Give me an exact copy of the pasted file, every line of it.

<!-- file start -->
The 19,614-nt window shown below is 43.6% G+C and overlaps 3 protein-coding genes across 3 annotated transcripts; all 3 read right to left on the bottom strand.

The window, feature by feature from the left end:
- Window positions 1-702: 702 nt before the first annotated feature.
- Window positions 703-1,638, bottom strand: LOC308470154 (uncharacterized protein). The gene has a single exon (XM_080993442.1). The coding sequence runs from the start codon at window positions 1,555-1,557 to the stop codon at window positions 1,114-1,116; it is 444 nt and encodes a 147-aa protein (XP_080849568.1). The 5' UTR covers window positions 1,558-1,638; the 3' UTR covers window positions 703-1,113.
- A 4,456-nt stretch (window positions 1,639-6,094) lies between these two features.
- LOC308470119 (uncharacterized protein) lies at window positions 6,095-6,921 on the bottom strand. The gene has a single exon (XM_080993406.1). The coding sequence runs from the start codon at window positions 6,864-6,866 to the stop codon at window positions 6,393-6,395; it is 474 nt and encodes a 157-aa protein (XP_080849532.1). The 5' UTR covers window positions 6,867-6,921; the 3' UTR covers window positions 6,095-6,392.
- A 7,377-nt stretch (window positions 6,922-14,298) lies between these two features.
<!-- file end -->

The 19,614-nt window shown below is 43.6% G+C and overlaps 3 protein-coding genes across 3 annotated transcripts; all 3 read right to left on the bottom strand.

The window, feature by feature from the left end:
- Window positions 1-702: 702 nt before the first annotated feature.
- Window positions 703-1,638, bottom strand: LOC308470154 (uncharacterized protein). The gene has a single exon (XM_080993442.1). The coding sequence runs from the start codon at window positions 1,555-1,557 to the stop codon at window positions 1,114-1,116; it is 444 nt and encodes a 147-aa protein (XP_080849568.1). The 5' UTR covers window positions 1,558-1,638; the 3' UTR covers window positions 703-1,113.
- A 4,456-nt stretch (window positions 1,639-6,094) lies between these two features.
- LOC308470119 (uncharacterized protein) lies at window positions 6,095-6,921 on the bottom strand. The gene has a single exon (XM_080993406.1). The coding sequence runs from the start codon at window positions 6,864-6,866 to the stop codon at window positions 6,393-6,395; it is 474 nt and encodes a 157-aa protein (XP_080849532.1). The 5' UTR covers window positions 6,867-6,921; the 3' UTR covers window positions 6,095-6,392.
- A 7,377-nt stretch (window positions 6,922-14,298) lies between these two features.